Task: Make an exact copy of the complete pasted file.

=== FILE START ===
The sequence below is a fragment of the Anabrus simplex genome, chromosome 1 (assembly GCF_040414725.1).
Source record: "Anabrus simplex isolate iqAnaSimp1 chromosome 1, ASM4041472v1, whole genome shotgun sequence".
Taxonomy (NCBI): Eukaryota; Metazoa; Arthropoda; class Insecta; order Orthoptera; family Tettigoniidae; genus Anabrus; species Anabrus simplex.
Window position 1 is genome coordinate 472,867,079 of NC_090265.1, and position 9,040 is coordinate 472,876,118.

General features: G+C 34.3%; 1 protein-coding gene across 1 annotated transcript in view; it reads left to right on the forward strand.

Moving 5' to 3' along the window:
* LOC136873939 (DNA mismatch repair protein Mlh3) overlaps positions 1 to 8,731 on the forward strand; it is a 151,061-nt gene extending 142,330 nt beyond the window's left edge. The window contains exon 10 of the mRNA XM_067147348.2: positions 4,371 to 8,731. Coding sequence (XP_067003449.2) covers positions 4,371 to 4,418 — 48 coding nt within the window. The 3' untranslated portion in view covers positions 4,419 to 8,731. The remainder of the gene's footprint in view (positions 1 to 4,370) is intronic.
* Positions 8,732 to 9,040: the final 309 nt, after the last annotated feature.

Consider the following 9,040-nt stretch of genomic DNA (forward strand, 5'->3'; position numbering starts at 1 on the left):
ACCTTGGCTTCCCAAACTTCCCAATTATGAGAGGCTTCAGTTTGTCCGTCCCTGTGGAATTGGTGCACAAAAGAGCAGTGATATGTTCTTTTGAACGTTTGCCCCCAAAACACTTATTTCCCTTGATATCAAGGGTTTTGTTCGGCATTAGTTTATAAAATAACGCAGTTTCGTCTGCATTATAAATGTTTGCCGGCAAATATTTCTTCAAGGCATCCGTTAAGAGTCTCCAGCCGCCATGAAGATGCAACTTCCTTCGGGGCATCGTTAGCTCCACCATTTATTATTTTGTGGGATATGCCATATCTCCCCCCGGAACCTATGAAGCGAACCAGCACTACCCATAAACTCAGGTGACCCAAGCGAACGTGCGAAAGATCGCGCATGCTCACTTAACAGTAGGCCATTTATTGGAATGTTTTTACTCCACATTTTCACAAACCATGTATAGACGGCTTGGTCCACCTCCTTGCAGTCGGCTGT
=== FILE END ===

The sequence below is a fragment of the Anabrus simplex genome, chromosome 1 (assembly GCF_040414725.1).
Source record: "Anabrus simplex isolate iqAnaSimp1 chromosome 1, ASM4041472v1, whole genome shotgun sequence".
Taxonomy (NCBI): Eukaryota; Metazoa; Arthropoda; class Insecta; order Orthoptera; family Tettigoniidae; genus Anabrus; species Anabrus simplex.
Window position 1 is genome coordinate 472,867,079 of NC_090265.1, and position 9,040 is coordinate 472,876,118.

General features: G+C 34.3%; 1 protein-coding gene across 1 annotated transcript in view; it reads left to right on the forward strand.

Moving 5' to 3' along the window:
* LOC136873939 (DNA mismatch repair protein Mlh3) overlaps positions 1 to 8,731 on the forward strand; it is a 151,061-nt gene extending 142,330 nt beyond the window's left edge. The window contains exon 10 of the mRNA XM_067147348.2: positions 4,371 to 8,731. Coding sequence (XP_067003449.2) covers positions 4,371 to 4,418 — 48 coding nt within the window. The 3' untranslated portion in view covers positions 4,419 to 8,731. The remainder of the gene's footprint in view (positions 1 to 4,370) is intronic.
* Positions 8,732 to 9,040: the final 309 nt, after the last annotated feature.

Consider the following 9,040-nt stretch of genomic DNA (forward strand, 5'->3'; position numbering starts at 1 on the left):
ACCTTGGCTTCCCAAACTTCCCAATTATGAGAGGCTTCAGTTTGTCCGTCCCTGTGGAATTGGTGCACAAAAGAGCAGTGATATGTTCTTTTGAACGTTTGCCCCCAAAACACTTATTTCCCTTGATATCAAGGGTTTTGTTCGGCATTAGTTTATAAAATAACGCAGTTTCGTCTGCATTATAAATGTTTGCCGGCAAATATTTCTTCAAGGCATCCGTTAAGAGTCTCCAGCCGCCATGAAGATGCAACTTCCTTCGGGGCATCGTTAGCTCCACCATTTATTATTTTGTGGGATATGCCATATCTCCCCCCGGAACCTATGAAGCGAACCAGCACTACCCATAAACTCAGGTGACCCAAGCGAACGTGCGAAAGATCGCGCATGCTCACTTAACAGTAGGCCATTTATTGGAATGTTTTTACTCCACATTTTCACAAACCATGTATAGACGGCTTGGTCCACCTCCTTGCAGTCGGCTGT